Help with Tax Code

BIGEYE
BIGEYE Posts: 191
First Anniversary First Post Combo Breaker
Forumite
edited 24 September 2023 at 5:40PM in Cutting tax
I am still in full time employment and have reached state pension age. I am due to receive my first state pension payment in a couple of weeks. I've just received this notification of a new tax code from HMRC of a new tax code. For the life of me, I can't get my head around it, and it just doesn't seem right. Can anyone have a look and explain in laymans terms what this means and is it correct.



This is from 06/04/23 to 05/04/23. My only income is salary, and will be state pension.

TIA
«1

Comments

  • JGB1955
    JGB1955 Posts: 3,434
    First Anniversary First Post Name Dropper
    Forumite
    Why doesn't it seem right?  The State Pension is taxable, just the same as the rest of your income.  The tax code means that the tax due will be collected from your full time employment.
    #2 Saving for Christmas 2024 - £1 a day challenge. £131 of £366
  • JGB1955
    JGB1955 Posts: 3,434
    First Anniversary First Post Name Dropper
    Forumite
    Ahhh... I see what you mean - you're not going to be receiving £10,862 before 6 April.  What tax code are they applying?
    #2 Saving for Christmas 2024 - £1 a day challenge. £131 of £366
  • BIGEYE
    BIGEYE Posts: 191
    First Anniversary First Post Combo Breaker
    Forumite
    edited 24 September 2023 at 5:46PM
    To me it reads that the state pension is coming out my personal allowance. I would have thought that Taxable amount to be paid = (Salary + State Pension) - Personal Allowance. Whatever is left is taxable.

    For example, Salary = £50k pa, State Pension = £10k, PA = £12.57k
    50 + 10 - 12.57 = £47.43k is the amount subject to tax.
  • Brie
    Brie Posts: 9,265
    Photogenic First Post Name Dropper First Anniversary
    Forumite
    BIGEYE said:
    To me it reads that the state pension is coming out my personal allowance. I would have thought that Taxable amount to be paid = (Salary + State Pension) - Personal Allowance. Whatever is left is taxable.
    As I understand it tax is not deducted from your SP payments.  So that total for the year is taken off your personal allowance and the tax is all deducted from your work pay.  It should work out the same just calculated in a different way.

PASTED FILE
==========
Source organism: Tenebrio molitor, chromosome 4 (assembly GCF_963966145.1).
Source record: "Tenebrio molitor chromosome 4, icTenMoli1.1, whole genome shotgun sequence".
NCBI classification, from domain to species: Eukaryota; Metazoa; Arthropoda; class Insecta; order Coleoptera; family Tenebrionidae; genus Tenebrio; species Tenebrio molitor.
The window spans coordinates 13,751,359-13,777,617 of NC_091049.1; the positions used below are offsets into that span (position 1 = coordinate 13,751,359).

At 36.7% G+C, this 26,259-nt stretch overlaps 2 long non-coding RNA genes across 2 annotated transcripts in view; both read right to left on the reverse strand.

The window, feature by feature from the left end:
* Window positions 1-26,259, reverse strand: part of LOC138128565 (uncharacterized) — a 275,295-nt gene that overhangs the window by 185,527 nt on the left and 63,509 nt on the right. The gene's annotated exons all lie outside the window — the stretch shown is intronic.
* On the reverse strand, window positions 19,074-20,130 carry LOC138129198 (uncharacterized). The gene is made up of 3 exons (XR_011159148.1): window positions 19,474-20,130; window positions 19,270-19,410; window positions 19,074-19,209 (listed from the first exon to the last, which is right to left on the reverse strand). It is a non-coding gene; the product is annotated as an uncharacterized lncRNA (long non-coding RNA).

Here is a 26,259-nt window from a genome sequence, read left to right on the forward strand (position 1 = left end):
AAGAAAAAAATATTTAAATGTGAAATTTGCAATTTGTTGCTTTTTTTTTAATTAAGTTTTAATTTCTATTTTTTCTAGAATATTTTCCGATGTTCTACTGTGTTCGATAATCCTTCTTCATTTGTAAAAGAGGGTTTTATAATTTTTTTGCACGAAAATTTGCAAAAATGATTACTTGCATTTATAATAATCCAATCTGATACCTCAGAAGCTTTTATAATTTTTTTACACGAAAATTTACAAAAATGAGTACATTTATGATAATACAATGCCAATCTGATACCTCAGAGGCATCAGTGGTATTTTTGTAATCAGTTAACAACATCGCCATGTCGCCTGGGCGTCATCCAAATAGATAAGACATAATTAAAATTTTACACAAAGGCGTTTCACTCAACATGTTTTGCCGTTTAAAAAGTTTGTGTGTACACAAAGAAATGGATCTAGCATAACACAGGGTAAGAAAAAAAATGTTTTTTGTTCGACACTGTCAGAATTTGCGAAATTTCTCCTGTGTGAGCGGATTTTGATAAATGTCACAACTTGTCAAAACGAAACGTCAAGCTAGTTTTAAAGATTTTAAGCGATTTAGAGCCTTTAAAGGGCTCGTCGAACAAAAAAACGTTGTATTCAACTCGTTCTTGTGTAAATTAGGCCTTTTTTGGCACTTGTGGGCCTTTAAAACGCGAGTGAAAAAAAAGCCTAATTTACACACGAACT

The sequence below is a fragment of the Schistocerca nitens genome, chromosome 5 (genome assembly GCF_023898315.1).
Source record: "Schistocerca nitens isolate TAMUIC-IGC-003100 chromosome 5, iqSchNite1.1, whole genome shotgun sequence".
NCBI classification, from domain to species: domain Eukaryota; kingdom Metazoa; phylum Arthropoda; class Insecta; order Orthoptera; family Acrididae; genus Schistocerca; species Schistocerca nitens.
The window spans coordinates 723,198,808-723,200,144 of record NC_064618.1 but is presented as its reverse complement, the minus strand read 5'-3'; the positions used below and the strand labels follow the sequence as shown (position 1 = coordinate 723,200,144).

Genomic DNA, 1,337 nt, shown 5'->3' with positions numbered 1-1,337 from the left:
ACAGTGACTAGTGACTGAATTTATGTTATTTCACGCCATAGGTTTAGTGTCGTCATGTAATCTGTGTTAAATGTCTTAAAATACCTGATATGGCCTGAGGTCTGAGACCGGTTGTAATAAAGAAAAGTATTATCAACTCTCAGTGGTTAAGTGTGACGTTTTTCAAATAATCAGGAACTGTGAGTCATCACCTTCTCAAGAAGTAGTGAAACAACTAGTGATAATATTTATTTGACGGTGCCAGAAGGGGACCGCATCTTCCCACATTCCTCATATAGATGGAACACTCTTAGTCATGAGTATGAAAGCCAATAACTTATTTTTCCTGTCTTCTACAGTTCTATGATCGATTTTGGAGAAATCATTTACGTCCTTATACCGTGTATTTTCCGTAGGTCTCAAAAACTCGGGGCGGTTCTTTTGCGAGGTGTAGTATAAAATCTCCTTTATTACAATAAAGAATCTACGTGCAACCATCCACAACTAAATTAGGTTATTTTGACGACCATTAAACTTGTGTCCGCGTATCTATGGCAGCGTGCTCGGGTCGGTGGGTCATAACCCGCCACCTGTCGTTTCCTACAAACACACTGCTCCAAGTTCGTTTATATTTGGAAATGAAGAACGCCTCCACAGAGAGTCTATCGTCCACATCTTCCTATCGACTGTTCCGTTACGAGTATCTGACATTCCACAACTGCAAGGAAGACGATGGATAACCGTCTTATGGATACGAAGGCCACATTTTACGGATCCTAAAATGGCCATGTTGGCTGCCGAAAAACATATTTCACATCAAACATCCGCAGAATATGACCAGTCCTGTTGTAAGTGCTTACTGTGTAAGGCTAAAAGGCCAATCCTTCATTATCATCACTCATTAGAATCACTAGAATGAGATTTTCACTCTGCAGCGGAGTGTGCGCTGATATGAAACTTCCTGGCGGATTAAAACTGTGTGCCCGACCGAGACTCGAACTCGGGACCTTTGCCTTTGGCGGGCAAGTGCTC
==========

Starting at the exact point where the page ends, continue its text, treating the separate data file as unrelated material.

"Never retract, never explain, never apologise; get things done and let them howl.”
  • So the problem is that for that tax year you won't actually get that much state pension?
  • In the first tax year of receiving State Pension your tax code is usually reduced by the full annual amount of SP.

    And will be operated on a non-cumulative basis for the remainder of the current tax year i.e. your employer will not take into account what you have earned earlier in the year they will just look at your earnings each week/month going forward and use new tax code against those endings.

    Perfectly normal.
  • Ef79 said:
    So the problem is that for that tax year you won't actually get that much state pension?
    Which isn't actually a problem.
  • BIGEYE
    BIGEYE Posts: 191
    First Anniversary First Post Combo Breaker
    Forumite
    edited 24 September 2023 at 5:55PM
    So from the new tax year, April 2024, then Taxable amount to be paid = (Salary + State Pension) - Personal Allowance. The result is the is taxable amount, at the appropriate tax rate(s).
  • molerat
    molerat Posts: 31,541
    Name Dropper Photogenic First Post First Anniversary
    Forumite
    edited 24 September 2023 at 6:18PM
    What exactly is the code being allocated ?  170LX ?  If so you will be taxed on 1/12th of that pension amount each month which is what you will be receiving.  Any discrepancy will be picked up next year when the year is reviewed.
    From April 2024 your code will be 12570 - the new annual SP amount.  The main difference would be the X suffix being dropped so cumulative tax is applied.
    For example, Salary = £50k pa, State Pension = £10k, PA = £12.57k
    50 + 10 - 12.57 = £47.43k is the amount subject to tax.

    But the way it is worked through the tax code is £50K - (£12.57K - £10K) = £47.43K taxed.


  • BIGEYE
    BIGEYE Posts: 191
    First Anniversary First Post Combo Breaker
    Forumite
    JGB1955 said:
    Ahhh... I see what you mean - you're not going to be receiving £10,862 before 6 April.  What tax code are they applying?
    New tax code S170L X
Meet your Ambassadors

Categories

  • All Categories
  • 341.7K Banking & Borrowing
  • 249.7K Reduce Debt & Boost Income
  • 449K Spending & Discounts
  • 233.8K Work, Benefits & Business
  • 606K Mortgages, Homes & Bills
  • 172.4K Life & Family
  • 246.5K Travel & Transport
  • 1.5M Hobbies & Leisure
  • 15.8K Discuss & Feedback
  • 15.1K Coronavirus Support Boards